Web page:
Update on the latest in business:


Asian markets follow Wall Street lower on virus anxiety

BEIJING (AP) — Asian stock markets are mostly lower today after Wall Street fell for a second day on anxiety about the economic fallout from surging coronavirus cases.

The Nikkei in Tokyo fell 0.9% and the Hang Seng in Hong Kong shed 0.6%. The Kospi in Seoul sank 0.5%. Sydney’s S&P-ASX 200 was up less than 0.1% after the government reported the Australian economy added 178,800 jobs in October, well above forecasts of fewer than 30,000. India’s Sensex opened down less than 0.1%. New Zealand and Singapore also retreated while Bangkok and Jakarta gained.


Apple to pay another $113M to settle iPhone battery claims

PHOENIX (AP) — Apple will pay $113 million to settle the latest case alleging the trend-setting company duped consumers by deliberately slowing down older iPhones to help extend the life of their batteries.

The payment announced Wednesday in Arizona resolves a case brought by more than 30 states. Apple acknowledged a software update released in 2017 bogged down the performance of older iPhones.

It follows a previous settlement requiring Apple to pay up to $500 million to settle a class-action lawsuit brought in California.

Apple defended its actions as a way to protect older iPhones but critics contended the company did it to help spur sales of newer models.


Xi: China will avoid decoupling amid tension with US, Europe

KUALA LUMPUR, Malaysia (AP) — Chinese resident Xi Jinping (shee jihn-peeng) has spurned suggestions that his country might decouple or separate itself from the U.S. and other trading partners, amid tension with Washington and Europe over technology and security.

Speaking by video at a dialogue with Asia-Pacific CEOs, Xi promised to open China’s market wider but announced no initiatives to respond to complaints the ruling Communist Party improperly subsidizes and shields technology and other industries from foreign competitors.

Xi today rejected suggestions Beijing might respond to U.S. sanctions on its fledgling technology companies by trying to separate their industries from global trading partners. Indonesia, Malaysia and Singapore leaders also called for deeper regional integration.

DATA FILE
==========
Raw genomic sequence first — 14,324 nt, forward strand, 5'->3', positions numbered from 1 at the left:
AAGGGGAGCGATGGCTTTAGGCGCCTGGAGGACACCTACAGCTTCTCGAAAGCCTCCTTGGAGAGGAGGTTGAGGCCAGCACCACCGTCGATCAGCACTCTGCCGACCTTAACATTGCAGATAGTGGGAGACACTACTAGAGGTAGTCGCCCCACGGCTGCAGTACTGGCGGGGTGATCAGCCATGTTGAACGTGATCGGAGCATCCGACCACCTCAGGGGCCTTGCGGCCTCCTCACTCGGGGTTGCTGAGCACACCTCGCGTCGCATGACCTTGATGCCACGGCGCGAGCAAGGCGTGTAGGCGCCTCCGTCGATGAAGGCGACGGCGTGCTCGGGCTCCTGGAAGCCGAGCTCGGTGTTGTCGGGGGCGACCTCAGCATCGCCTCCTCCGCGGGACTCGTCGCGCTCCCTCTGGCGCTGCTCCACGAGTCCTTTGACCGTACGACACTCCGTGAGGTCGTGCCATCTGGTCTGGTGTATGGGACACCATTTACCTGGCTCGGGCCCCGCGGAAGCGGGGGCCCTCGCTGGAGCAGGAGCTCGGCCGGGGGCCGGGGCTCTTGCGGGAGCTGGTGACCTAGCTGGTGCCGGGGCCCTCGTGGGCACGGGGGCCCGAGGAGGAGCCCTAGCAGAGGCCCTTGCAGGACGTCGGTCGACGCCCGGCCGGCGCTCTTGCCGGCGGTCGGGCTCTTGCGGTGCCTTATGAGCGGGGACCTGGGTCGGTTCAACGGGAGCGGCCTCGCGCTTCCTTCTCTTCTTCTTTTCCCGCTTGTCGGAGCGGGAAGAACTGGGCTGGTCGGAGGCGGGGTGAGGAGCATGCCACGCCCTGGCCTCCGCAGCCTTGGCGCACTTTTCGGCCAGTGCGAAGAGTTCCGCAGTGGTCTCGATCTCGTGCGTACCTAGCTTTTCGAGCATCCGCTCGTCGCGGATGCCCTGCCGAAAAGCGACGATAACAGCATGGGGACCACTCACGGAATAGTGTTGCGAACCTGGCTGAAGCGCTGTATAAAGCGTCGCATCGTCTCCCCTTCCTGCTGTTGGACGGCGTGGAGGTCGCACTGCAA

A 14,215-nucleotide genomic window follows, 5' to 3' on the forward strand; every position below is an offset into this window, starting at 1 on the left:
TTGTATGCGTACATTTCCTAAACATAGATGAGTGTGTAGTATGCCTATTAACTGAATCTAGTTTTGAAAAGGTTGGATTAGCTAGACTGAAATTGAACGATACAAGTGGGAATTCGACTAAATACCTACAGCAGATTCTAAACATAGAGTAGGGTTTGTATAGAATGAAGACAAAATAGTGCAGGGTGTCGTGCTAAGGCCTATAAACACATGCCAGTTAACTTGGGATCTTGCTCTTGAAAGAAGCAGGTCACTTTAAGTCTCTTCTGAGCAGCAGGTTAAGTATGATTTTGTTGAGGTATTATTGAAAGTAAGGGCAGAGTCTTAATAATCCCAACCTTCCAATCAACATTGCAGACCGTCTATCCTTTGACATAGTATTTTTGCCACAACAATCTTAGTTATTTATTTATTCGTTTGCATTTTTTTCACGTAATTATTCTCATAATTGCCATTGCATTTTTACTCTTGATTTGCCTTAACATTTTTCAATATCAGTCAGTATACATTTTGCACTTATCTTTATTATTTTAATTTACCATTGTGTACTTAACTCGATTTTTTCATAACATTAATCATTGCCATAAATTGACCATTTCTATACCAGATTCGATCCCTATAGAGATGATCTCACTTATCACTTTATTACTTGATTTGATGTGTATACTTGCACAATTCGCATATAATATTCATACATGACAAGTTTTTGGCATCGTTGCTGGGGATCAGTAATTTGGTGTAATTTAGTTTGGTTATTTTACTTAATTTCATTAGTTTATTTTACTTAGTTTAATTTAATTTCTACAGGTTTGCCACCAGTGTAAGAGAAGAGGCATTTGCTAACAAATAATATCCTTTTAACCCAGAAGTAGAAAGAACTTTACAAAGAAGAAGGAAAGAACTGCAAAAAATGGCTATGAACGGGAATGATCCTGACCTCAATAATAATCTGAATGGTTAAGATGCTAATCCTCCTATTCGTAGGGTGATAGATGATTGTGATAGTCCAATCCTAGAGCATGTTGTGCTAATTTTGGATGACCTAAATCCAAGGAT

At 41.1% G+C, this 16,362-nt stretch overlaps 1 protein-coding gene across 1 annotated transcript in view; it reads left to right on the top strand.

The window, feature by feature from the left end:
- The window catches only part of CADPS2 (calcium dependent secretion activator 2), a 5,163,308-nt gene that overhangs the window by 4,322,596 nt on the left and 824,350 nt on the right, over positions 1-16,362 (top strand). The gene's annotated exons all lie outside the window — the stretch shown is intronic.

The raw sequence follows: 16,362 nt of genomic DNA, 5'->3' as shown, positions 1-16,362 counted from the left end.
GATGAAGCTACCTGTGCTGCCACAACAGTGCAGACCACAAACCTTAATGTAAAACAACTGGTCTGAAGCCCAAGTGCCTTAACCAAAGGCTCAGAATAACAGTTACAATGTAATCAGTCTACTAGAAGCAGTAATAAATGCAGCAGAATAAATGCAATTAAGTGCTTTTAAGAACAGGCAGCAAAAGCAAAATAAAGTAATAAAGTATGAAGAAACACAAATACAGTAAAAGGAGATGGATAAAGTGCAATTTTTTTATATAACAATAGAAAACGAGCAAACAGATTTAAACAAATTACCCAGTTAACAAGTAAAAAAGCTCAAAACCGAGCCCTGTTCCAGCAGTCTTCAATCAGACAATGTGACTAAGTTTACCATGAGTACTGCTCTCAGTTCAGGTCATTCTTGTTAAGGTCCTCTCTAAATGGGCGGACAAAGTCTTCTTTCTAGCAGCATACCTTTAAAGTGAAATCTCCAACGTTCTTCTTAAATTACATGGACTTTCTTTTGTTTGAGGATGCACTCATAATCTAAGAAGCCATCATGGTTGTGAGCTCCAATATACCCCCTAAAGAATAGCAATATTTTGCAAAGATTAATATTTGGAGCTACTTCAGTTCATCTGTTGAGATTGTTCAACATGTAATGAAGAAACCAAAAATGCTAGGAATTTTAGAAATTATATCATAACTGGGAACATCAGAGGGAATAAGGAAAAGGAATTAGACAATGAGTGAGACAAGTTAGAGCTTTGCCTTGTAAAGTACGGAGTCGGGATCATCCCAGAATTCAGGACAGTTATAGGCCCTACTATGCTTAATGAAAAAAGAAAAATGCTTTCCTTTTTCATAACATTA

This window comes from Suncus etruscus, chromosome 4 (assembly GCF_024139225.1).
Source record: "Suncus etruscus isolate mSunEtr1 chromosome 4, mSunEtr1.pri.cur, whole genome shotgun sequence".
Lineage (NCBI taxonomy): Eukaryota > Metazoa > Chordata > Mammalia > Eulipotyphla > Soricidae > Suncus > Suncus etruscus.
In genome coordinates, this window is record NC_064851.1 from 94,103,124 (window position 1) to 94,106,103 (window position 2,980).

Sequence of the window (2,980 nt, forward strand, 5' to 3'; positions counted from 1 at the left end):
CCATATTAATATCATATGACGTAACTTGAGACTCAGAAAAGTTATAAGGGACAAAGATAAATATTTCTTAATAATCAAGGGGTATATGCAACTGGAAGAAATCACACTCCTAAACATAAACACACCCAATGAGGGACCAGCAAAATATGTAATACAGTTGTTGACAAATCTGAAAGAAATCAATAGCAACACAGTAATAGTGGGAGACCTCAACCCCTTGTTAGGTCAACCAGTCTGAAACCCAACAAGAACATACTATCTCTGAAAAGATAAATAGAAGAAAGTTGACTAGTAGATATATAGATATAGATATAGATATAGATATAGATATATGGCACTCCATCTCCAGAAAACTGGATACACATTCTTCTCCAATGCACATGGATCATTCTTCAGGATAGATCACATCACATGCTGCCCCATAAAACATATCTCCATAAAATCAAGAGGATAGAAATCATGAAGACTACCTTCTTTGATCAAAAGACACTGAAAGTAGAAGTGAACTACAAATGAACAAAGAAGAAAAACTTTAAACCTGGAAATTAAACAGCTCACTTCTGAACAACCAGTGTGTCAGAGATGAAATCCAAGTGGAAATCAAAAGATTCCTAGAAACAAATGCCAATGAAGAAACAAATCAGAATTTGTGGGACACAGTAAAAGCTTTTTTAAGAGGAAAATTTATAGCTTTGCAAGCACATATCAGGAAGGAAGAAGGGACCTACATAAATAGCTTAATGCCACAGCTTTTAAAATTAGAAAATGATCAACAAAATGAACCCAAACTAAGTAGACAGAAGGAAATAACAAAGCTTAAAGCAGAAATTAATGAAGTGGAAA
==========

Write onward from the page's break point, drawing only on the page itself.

EU hit by new crisis, this time over money and values

BUDAPEST, Hungary (AP) — The European Union still hasn’t completely sorted out its messy post-divorce relationship with Britain — but it has already been plunged into another major crisis.

This time the 27-member union is being tested as Poland and Hungary block passage of its budget for the next seven years and an ambitious package aimed at rescuing economies ravaged by the coronavirus pandemic.

Their objection? A new “rule-of-law mechanism” that would allow the bloc to deny funds to countries that violate democratic norms — something that both Poland and Hungary have been accused of doing for years. Leaders will try to end the stalemate at Thursday’s virtual EU summit.


‘Wonder Woman 1984’ to debut in theaters and on HBO Max

UNDATED (AP) — “Wonder Woman 1984” isn’t skipping theaters or moving to 2021, but it is altering course. Warner Bros. says the last big blockbuster holdout of 2020 is still opening in U.S. theaters on Christmas Day but it will also be made available to HBO Max subscribers free of charge for its first month.

The film will also debut in international theaters on Dec. 16. It is an unprecedented strategy for a film of its size, but a sign of the extraordinary measures that many Hollywood studios have had to resort to in the COVID 19-era.

Most major films that had been set for 2020 have either delayed theatrical releases until 2021 or sent them to streaming platforms for a premium rental price, as the Walt Disney Co. did with “Mulan.”

Audiences have not been going back to the theaters in significant numbers since they began to reopen across the country in late August and most studios have pushed their biggest films, from the James Bond film “No Time to Die” to “West Side Story” and “Black Widow” to next year.


Paper on Texas border ceases publication after virus cutback

DEL RIO, Texas (AP) — A West Texas newspaper with origins dating back to the 19th century has ceased publishing. The Del Rio News-Herald published its final edition on Wednesday and will also end online operations.

The newspaper is based in Del Rio, a city on the border with Mexico about 145 miles west of San Antonio.

The newspaper had been publishing five editions a week before dropping to two editions in April because of the coronavirus pandemic. Houston-based Southern Newspapers Inc. owns the News-Herald and other papers in Texas and Oklahoma and says current economic conditions prompted the closure of the Del Rio paper.

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